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Lowenfeld, Y. (1982). Ein Leben Für Die Psychoanalyse. Anmerkungen Zu Meiner Zeit. (A Life for Psychoanalysis. Remarks on my Times.): By Alexander Mitscherlich. Frankfurt am Main: Suhrkamp Verlag, 1980. 323 pp.. Psychoanal Q., 51:642-644.

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(1982). Psychoanalytic Quarterly, 51:642-644

Ein Leben Für Die Psychoanalyse. Anmerkungen Zu Meiner Zeit. (A Life for Psychoanalysis. Remarks on my Times.): By Alexander Mitscherlich. Frankfurt am Main: Suhrkamp Verlag, 1980. 323 pp.

Review by:
Yela Lowenfeld

One may call this book an intellectual autobiography or, even better, a psychological one. The author looks back upon his life's development with the eyes of a psychoanalyst. He concentrates upon those influences and factors which seem to him to have had the strongest impact upon him. Devoting a good deal of space to recollections of his childhood, he describes the way in which his parents, the social climate, and his environment seem to have formed his character. Mitscherlich was born and raised in a provincial town in Bavaria as the only child of a well-to-do factory owner. His childhood was lonely and joyless. His father, reactionary and unbending, had little understanding for his shy and musing son. His mother, although warm-hearted, was not strong enough to provide an emotionally secure surrounding for him. His loneliness became even more painful in grammar school where his classmates were the children of the factory workers. They treated him, the director's son, with aggressive contempt, as he was better dressed than they were and was refined and shy. He felt awkward, isolated, and guilty. He dates his never diminishing interest in social problems and in mass psychology to these early school years.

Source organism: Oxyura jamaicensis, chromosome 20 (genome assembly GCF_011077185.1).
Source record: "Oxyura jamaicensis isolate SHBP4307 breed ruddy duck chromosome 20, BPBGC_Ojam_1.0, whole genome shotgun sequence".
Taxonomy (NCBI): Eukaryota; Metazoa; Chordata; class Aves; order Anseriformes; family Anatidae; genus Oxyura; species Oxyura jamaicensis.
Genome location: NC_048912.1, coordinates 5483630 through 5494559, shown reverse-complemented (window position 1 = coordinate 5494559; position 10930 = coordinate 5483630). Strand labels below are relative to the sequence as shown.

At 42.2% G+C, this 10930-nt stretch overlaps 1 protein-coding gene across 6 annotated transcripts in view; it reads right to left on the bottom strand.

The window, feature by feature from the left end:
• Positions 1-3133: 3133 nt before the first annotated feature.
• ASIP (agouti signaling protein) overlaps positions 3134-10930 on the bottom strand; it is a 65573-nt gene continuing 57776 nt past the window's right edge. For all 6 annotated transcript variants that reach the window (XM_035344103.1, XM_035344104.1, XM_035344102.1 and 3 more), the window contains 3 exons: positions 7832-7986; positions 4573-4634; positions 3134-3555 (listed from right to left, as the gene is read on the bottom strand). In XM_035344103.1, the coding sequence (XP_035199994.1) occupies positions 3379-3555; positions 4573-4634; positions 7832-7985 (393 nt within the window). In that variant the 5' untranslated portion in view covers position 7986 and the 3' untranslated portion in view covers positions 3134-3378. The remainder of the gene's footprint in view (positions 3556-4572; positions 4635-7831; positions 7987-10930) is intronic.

In his adolescence he searched for a mentor whom he could admire and love. He respected the strength of his father, but he could not love him. It was particularly difficult to find his ideal in those years of rapidly growing National Socialism. From the very beginning he abhorred the brutality and racism. His first personal experience with Nazi ideology took place at the University of Munich. He was studying history and working on his doctoral thesis under a Jewish professor. After that professor's death in 1932 his successor refused to continue the work, declaring that studies done under a Jew were worthless.

Mitscherlich understood immediately that it would be meaningless and dishonest to study history in the climate of National Socialism. He

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